Foam rolling, otherwise known as a self-myofascial release (SMR) technique, is used by many athletes and physiotherapists to help in the recovery of tight and exhausted muscles. Foam rollers come in various sizes and densities, which may be indicated by its color depending on the brands. These rollers are generally firm and cannot be compressed, and serve as useful tools for massage, myofascial release and exercises that correct postures, also commonly found in Pilates workout routines.

Importance of Core Stabilisation and Muscular Balance for runners

Weak or insufficient coordination in core musculature can lead to less efficient movements, compensatory movement patterns, strain, overuse, and injury. As middle and long distance running involves balanced and powerful movements of the body in propelling our bodies forward and maintaining complex motor patterns, it is essential to have a stable core and a strong foundation of muscular balance.

While there is a common misconception that core stabilisation is about building up muscles, the main goal of core stabilisation is to train ‘‘movements’’ and ‘‘positions’’. This explains why when training our core, we should be focusing on our posture and form, instead of the intensity of the workout. This can be achieved with the help of a foam roller.

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Injury Prevention

Foam-rolling is meant to be performed in addition to our traditional stretching, proper warm-ups and cool downs; it is not meant to be a replacement for these. Foam-rolling helps prevent injuries through soft tissue mobilisation, which reduce tightness and soreness of muscles by increasing blood flow and flexibility. As such, the risks associated with muscle strain or cramps due to insufficient stretching are reduced.


Most running injuries are known to occur at the iliotibial band (or IT band), the band that covers the exterior area of the leg from the hip to just below the knee. A common condition experienced by athletes, the Iliotibial band syndrome (ITBS) is a knee injury that results from the inflammation of the IT band due to excessive rubbing against the tibial tubercle (see below). Athletes with ITBS suffer not only pain in the knees while running, but also soreness in the hip area as well.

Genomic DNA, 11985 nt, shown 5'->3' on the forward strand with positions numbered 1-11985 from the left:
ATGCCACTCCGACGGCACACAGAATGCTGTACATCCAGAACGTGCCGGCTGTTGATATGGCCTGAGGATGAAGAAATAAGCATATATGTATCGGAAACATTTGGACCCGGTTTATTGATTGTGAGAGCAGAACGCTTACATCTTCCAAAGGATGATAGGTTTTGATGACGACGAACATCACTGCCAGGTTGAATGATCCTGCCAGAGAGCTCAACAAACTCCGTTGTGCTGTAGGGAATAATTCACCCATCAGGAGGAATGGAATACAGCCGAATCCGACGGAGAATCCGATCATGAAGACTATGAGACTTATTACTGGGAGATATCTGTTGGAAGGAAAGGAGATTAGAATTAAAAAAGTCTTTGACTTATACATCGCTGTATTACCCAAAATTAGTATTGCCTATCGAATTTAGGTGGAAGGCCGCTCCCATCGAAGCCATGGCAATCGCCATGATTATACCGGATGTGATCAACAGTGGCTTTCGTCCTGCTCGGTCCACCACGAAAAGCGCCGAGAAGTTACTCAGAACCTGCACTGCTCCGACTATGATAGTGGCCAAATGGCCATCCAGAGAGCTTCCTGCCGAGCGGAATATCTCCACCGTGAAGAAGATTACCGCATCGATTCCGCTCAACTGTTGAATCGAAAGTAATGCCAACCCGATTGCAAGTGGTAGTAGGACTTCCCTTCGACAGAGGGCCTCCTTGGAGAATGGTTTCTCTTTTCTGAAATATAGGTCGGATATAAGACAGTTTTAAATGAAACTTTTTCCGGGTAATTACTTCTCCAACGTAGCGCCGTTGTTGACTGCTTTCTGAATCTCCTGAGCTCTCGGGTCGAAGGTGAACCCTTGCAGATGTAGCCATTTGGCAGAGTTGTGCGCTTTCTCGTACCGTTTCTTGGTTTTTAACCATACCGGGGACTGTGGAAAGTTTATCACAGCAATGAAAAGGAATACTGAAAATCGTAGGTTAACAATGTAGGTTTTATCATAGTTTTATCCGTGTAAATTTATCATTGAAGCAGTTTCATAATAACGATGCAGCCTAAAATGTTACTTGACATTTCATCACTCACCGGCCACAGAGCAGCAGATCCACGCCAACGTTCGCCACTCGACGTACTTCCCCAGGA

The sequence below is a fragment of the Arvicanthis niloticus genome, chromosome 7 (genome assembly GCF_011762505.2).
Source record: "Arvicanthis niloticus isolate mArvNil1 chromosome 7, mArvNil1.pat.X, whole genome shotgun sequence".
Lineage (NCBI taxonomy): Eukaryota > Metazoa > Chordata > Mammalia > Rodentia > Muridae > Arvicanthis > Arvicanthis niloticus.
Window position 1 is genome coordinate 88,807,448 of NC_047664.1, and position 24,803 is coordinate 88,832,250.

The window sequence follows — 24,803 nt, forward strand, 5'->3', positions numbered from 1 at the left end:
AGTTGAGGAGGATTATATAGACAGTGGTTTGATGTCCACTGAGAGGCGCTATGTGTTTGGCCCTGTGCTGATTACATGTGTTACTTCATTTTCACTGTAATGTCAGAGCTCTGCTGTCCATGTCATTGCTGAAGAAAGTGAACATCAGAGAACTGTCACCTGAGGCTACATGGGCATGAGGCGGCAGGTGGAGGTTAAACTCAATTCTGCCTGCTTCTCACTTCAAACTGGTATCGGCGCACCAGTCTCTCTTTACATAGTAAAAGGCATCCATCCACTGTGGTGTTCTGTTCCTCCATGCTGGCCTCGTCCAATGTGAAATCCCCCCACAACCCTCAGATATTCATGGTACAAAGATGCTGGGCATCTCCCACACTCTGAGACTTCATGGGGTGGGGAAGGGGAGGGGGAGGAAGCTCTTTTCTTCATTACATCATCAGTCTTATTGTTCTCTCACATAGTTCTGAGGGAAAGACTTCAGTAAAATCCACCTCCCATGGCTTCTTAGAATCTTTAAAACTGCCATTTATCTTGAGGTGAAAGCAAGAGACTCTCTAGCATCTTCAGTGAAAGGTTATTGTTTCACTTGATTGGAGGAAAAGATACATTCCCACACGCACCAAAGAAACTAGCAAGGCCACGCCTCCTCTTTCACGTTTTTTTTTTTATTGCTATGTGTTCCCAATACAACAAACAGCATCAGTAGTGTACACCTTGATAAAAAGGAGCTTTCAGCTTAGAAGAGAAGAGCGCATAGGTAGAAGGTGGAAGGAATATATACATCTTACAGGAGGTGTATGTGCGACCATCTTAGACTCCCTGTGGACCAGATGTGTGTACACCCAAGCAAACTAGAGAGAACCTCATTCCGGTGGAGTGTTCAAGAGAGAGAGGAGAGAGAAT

Iliotibial Band Syndrome (ITBS), liac crest, Gluteus medius, Tensor fascia latae, Gluteus maximus,Vastus lateralis, Iliotibial band, Tibia tubercle, Patella, Inflammation of the iliotibial band (ITB) causes outer knee pain and possible pain in the hip, MendMeShop TM ©2011
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With the regular stretching using foam rollers, “knots” and “trigger points” (i.e. sensitive spots in muscle) can be targeted and broken up. This is done by applying pressure on target spots of your muscles with your body weight, and relieve the tension felt in the area. The improved blood flow to those problem areas will reduce the pain and soreness of the muscles.

How to get rolling?

There are many different ways a foam roller can be placed and positioned to suit the needs of your body and the most important thing to note is to never treat the foam rolling process as a pain tolerance test where you exert so much pressure on the targeted area to the extent that it aggravates the tension of the muscle area which you are trying to relief. There are also different types of foam rollers, offering you different levels of intensities depending on the depth of the ridges.

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The following are some key considerations, adapted from Therapeutic Associates Inc. (TAI), a physical therapy centre based in the USA:

  • Do not roll over bony areas (like your knee) or areas where you have an open wound or injury (unless instructed by a medical professional).
  • Always roll in line with the muscles and at a slow and steady pace.
  • When you roll over a tight, painful area (muscle knot), slow down the speed and stay on top of this area for about 20-30 seconds or until you feel the area release.
  • If it is too painful to stay on top of this area, decrease the force by unweighting the area. When you are finished rolling, make sure that you drink plenty of water, just like you would after a massage.

For detailed instructions on the different foam rolling techniques, the TAI has made an instructional document for all online users here.

As foam rollers have become increasingly popular among the fitness community, there are also many online tutorials and classes available on how to use the foam roller. In addition to more discoveries and surprising results of using foam rollers in injury prevention, these unassuming rolling tubes have proven their worth in revolutionizing the health and fitness world.


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